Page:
Saturday 15th to
Further information to follow nearer the time.
Other Events of Interest
It Is Easy To Be Dead
A play based on the poetry, letters and brief life of Charles Hamilton Sorley
Wednesday 15th June to Saturday 9th July
And your bright Promise, withered long and sped,
Is touched, stirs, rises, opens and grows sweet
And blossoms and is you, when you are dead.
Commemorating the centenary of the Battle of the Somme, the world premiere of It Is Easy To Be Dead by award-winning playwright Neil McPherson opens at the Finborough Theatre for a four week limited season on Wednesday, 15 June 2016.
Born in Aberdeen, Charles Sorley was studying in Germany when the First World War broke out and was briefly imprisoned as an enemy alien. He was one of the first to join the army in 1914. Killed in action a year later at the age of 20, his poems are among the most ambivalent, profound and moving war poetry ever written.
It Is Easy To Be Dead tells the story of Sorley’s brief life through his work and music and songs from some of the greatest composers of the period including George Butterworth, Dòmhnall Ruadh Chorùna, Ivor Gurney, John Ireland, Rudi Stephan and Ralph Vaughan Williams.
For more information and ticket purchases, see the Finborough Theatre’s website.
A Creative Silence
Treasures by a generation of young composers whose lives were extinguished or forever changed by WW1
Saturday 2nd July at 7:30pm
With the centenary of the catastrophic Battle of the Somme beginning on July 1st, this concert will focus upon the music of young composers whose lives were lost or forever changed.
The burgeoning young talent of George Butterworth, Francis Purcell Warren, Frederick Semptimus Kelly, Ivor Gurney, George Jerrard Wilkinson, Frank Maurice Jephson, William B Manson, Ernest Farrar and others are part of a lost generation of musical potential.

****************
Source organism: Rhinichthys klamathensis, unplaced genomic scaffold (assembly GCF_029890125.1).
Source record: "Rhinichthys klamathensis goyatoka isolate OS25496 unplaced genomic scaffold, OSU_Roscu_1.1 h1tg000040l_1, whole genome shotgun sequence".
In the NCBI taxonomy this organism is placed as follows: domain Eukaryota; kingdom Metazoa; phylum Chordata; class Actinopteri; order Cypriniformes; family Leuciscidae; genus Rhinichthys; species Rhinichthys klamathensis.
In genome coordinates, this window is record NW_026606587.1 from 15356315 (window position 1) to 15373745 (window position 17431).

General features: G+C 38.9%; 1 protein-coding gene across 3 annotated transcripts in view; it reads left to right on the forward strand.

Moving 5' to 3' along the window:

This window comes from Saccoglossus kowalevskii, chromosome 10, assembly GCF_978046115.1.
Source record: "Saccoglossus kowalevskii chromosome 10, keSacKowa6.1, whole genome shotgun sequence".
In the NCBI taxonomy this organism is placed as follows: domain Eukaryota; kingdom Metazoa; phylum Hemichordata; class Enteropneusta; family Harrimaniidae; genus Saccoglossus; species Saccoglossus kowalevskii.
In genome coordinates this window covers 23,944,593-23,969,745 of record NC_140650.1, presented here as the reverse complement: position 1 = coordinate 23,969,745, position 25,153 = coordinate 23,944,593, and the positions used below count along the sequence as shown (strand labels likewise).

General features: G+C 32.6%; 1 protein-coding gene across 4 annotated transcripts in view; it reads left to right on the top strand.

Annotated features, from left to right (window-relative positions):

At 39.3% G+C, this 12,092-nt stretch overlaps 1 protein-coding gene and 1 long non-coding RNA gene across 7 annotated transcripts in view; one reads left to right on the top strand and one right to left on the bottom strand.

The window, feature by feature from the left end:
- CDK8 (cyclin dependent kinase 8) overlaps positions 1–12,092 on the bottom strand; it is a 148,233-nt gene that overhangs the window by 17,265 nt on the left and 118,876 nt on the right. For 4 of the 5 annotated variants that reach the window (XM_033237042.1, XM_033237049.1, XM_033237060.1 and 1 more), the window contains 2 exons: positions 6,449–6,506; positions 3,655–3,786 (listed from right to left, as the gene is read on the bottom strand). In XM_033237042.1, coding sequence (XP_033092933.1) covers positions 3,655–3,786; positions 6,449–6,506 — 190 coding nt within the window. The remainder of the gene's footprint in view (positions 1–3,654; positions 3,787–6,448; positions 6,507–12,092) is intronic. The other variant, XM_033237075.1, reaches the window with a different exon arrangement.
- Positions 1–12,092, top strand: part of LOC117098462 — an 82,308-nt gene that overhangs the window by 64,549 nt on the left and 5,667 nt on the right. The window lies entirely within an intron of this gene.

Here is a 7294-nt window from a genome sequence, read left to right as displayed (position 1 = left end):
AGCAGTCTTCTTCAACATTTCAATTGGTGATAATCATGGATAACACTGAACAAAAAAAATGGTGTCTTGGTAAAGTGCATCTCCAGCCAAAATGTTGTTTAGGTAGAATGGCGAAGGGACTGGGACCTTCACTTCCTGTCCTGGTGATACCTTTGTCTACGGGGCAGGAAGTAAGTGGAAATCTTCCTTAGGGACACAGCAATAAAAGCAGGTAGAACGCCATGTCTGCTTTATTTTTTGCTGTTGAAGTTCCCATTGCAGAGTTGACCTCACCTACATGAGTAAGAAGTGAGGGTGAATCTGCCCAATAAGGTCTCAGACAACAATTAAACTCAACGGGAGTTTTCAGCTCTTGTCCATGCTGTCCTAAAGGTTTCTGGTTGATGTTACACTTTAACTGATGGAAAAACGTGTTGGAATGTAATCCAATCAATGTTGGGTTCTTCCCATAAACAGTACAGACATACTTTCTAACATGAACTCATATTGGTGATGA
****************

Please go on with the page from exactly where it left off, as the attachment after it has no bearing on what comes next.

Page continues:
The concert in Dymock Church on Saturday 2nd July at 7:30pm will focus upon treasures and moving pieces from these composers. Peter Wilman (Tenor) sings with Welsh National Opera and extensively as a freelance soloist. He will be accompanied by Bob May and the voices of St Mary’s Singers in a programme that contains some pieces that have rarely been performed but that have a unique and poignant connection with the events of hundred years ago.
For more information see The Moment Centenary Project’s website.
Tickets are £10 for adults, £3 for students (reserved in advance).
For tickets, please call Dymock Shop on 01531 890259 or Dymock Church on 01531 890676.
Eleanor Farjeon: Something I Remember
Talk by Anne Harvey
Monday 4th July, 6pm.
Something I Remember is the title of one of Eleanor Farjeon’s best-loved poems. Anne Harvey’s talk will reveal the skill and surprising diversity of the writer who wrote poetry, plays and novels for adults and children and a moving memoir of her close friendship with Edward Thomas. She won three major awards: the Carnegie Medal, the Hans Andersen Award and the American Regina Medal, but despite her success as a writer, she refused the offer to become a Dame. The Eleanor Farjeon Award is given annually in her memory. The road in Ledbury, named after her, places her with Thomas and Frost in that much recalled Summer of 1914 before “August brought the war”.
Anne Harvey has been an actress, managed a repertory theatre, written and presented a variety of radio programmes. Her book Adlestrop Revisited was launched in Ledbury.
For more information, please see the Ledbury Poetry Festival’s website.